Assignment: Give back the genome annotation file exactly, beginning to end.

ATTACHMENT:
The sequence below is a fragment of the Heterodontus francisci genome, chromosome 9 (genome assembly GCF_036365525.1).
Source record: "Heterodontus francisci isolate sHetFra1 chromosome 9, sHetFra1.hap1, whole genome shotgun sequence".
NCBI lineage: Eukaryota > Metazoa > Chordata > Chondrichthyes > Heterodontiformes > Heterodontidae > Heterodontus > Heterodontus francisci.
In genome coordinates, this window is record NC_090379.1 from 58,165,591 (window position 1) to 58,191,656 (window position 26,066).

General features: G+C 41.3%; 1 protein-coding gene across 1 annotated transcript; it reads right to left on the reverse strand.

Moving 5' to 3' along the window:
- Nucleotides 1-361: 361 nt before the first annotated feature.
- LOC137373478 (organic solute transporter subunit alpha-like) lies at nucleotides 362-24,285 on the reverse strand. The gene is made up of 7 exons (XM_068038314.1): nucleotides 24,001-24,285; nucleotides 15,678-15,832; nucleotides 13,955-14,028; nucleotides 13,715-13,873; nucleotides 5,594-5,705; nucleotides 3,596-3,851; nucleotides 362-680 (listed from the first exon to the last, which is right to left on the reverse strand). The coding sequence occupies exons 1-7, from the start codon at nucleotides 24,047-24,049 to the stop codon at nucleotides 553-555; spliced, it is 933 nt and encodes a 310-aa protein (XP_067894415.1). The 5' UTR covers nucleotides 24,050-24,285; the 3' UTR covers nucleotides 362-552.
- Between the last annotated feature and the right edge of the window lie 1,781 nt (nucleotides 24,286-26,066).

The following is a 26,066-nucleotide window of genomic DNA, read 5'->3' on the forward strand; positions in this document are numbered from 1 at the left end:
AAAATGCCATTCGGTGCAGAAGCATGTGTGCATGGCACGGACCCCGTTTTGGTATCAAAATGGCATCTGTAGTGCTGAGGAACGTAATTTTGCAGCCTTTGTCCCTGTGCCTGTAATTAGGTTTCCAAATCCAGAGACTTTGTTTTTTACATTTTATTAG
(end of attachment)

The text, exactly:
The sequence below is a fragment of the Heterodontus francisci genome, chromosome 9 (genome assembly GCF_036365525.1).
Source record: "Heterodontus francisci isolate sHetFra1 chromosome 9, sHetFra1.hap1, whole genome shotgun sequence".
NCBI lineage: Eukaryota > Metazoa > Chordata > Chondrichthyes > Heterodontiformes > Heterodontidae > Heterodontus > Heterodontus francisci.
In genome coordinates, this window is record NC_090379.1 from 58,165,591 (window position 1) to 58,191,656 (window position 26,066).

General features: G+C 41.3%; 1 protein-coding gene across 1 annotated transcript; it reads right to left on the reverse strand.

Moving 5' to 3' along the window:
- Nucleotides 1-361: 361 nt before the first annotated feature.
- LOC137373478 (organic solute transporter subunit alpha-like) lies at nucleotides 362-24,285 on the reverse strand. The gene is made up of 7 exons (XM_068038314.1): nucleotides 24,001-24,285; nucleotides 15,678-15,832; nucleotides 13,955-14,028; nucleotides 13,715-13,873; nucleotides 5,594-5,705; nucleotides 3,596-3,851; nucleotides 362-680 (listed from the first exon to the last, which is right to left on the reverse strand). The coding sequence occupies exons 1-7, from the start codon at nucleotides 24,047-24,049 to the stop codon at nucleotides 553-555; spliced, it is 933 nt and encodes a 310-aa protein (XP_067894415.1). The 5' UTR covers nucleotides 24,050-24,285; the 3' UTR covers nucleotides 362-552.
- Between the last annotated feature and the right edge of the window lie 1,781 nt (nucleotides 24,286-26,066).

The following is a 26,066-nucleotide window of genomic DNA, read 5'->3' on the forward strand; positions in this document are numbered from 1 at the left end:
AAAATGCCATTCGGTGCAGAAGCATGTGTGCATGGCACGGACCCCGTTTTGGTATCAAAATGGCATCTGTAGTGCTGAGGAACGTAATTTTGCAGCCTTTGTCCCTGTGCCTGTAATTAGGTTTCCAAATCCAGAGACTTTGTTTTTTACATTTTATTAG